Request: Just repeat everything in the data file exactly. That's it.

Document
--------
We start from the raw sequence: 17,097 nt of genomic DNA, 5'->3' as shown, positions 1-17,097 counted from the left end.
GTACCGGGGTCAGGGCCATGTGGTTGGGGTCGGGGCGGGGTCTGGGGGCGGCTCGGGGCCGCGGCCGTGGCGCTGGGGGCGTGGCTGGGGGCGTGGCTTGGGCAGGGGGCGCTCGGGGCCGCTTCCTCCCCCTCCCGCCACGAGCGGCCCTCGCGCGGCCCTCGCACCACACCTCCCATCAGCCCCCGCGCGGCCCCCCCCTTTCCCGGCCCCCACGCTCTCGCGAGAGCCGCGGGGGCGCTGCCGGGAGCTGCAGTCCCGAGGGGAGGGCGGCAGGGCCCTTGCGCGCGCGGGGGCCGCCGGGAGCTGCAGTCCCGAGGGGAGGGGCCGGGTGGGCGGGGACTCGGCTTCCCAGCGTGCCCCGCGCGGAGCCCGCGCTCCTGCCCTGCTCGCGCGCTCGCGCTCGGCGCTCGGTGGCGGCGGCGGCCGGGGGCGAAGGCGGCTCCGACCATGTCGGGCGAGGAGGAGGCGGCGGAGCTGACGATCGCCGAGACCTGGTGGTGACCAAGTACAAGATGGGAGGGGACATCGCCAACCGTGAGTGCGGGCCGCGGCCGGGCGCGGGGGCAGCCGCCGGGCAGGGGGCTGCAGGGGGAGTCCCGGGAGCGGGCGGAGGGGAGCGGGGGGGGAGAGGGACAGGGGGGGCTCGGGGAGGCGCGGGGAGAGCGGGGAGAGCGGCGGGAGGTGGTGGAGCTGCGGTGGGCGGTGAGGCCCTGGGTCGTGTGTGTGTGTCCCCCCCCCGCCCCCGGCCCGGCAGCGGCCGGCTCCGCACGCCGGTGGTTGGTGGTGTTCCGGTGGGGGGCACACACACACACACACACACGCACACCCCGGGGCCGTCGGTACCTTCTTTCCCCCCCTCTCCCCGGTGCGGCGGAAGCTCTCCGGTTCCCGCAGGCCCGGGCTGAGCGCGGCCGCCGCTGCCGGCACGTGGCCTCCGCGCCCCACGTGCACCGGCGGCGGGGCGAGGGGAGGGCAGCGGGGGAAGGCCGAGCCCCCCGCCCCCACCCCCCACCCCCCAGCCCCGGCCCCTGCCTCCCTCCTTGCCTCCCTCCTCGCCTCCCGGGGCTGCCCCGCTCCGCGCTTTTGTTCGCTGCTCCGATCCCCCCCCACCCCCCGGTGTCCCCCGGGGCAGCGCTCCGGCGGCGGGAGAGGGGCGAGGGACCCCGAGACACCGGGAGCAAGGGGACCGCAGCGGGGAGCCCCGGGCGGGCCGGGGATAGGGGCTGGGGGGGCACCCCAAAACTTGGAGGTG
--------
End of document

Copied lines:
We start from the raw sequence: 17,097 nt of genomic DNA, 5'->3' as shown, positions 1-17,097 counted from the left end.
GTACCGGGGTCAGGGCCATGTGGTTGGGGTCGGGGCGGGGTCTGGGGGCGGCTCGGGGCCGCGGCCGTGGCGCTGGGGGCGTGGCTGGGGGCGTGGCTTGGGCAGGGGGCGCTCGGGGCCGCTTCCTCCCCCTCCCGCCACGAGCGGCCCTCGCGCGGCCCTCGCACCACACCTCCCATCAGCCCCCGCGCGGCCCCCCCCTTTCCCGGCCCCCACGCTCTCGCGAGAGCCGCGGGGGCGCTGCCGGGAGCTGCAGTCCCGAGGGGAGGGCGGCAGGGCCCTTGCGCGCGCGGGGGCCGCCGGGAGCTGCAGTCCCGAGGGGAGGGGCCGGGTGGGCGGGGACTCGGCTTCCCAGCGTGCCCCGCGCGGAGCCCGCGCTCCTGCCCTGCTCGCGCGCTCGCGCTCGGCGCTCGGTGGCGGCGGCGGCCGGGGGCGAAGGCGGCTCCGACCATGTCGGGCGAGGAGGAGGCGGCGGAGCTGACGATCGCCGAGACCTGGTGGTGACCAAGTACAAGATGGGAGGGGACATCGCCAACCGTGAGTGCGGGCCGCGGCCGGGCGCGGGGGCAGCCGCCGGGCAGGGGGCTGCAGGGGGAGTCCCGGGAGCGGGCGGAGGGGAGCGGGGGGGGAGAGGGACAGGGGGGGCTCGGGGAGGCGCGGGGAGAGCGGGGAGAGCGGCGGGAGGTGGTGGAGCTGCGGTGGGCGGTGAGGCCCTGGGTCGTGTGTGTGTGTCCCCCCCCCGCCCCCGGCCCGGCAGCGGCCGGCTCCGCACGCCGGTGGTTGGTGGTGTTCCGGTGGGGGGCACACACACACACACACACACGCACACCCCGGGGCCGTCGGTACCTTCTTTCCCCCCCTCTCCCCGGTGCGGCGGAAGCTCTCCGGTTCCCGCAGGCCCGGGCTGAGCGCGGCCGCCGCTGCCGGCACGTGGCCTCCGCGCCCCACGTGCACCGGCGGCGGGGCGAGGGGAGGGCAGCGGGGGAAGGCCGAGCCCCCCGCCCCCACCCCCCACCCCCCAGCCCCGGCCCCTGCCTCCCTCCTTGCCTCCCTCCTCGCCTCCCGGGGCTGCCCCGCTCCGCGCTTTTGTTCGCTGCTCCGATCCCCCCCCACCCCCCGGTGTCCCCCGGGGCAGCGCTCCGGCGGCGGGAGAGGGGCGAGGGACCCCGAGACACCGGGAGCAAGGGGACCGCAGCGGGGAGCCCCGGGCGGGCCGGGGATAGGGGCTGGGGGGGCACCCCAAAACTTGGAGGTG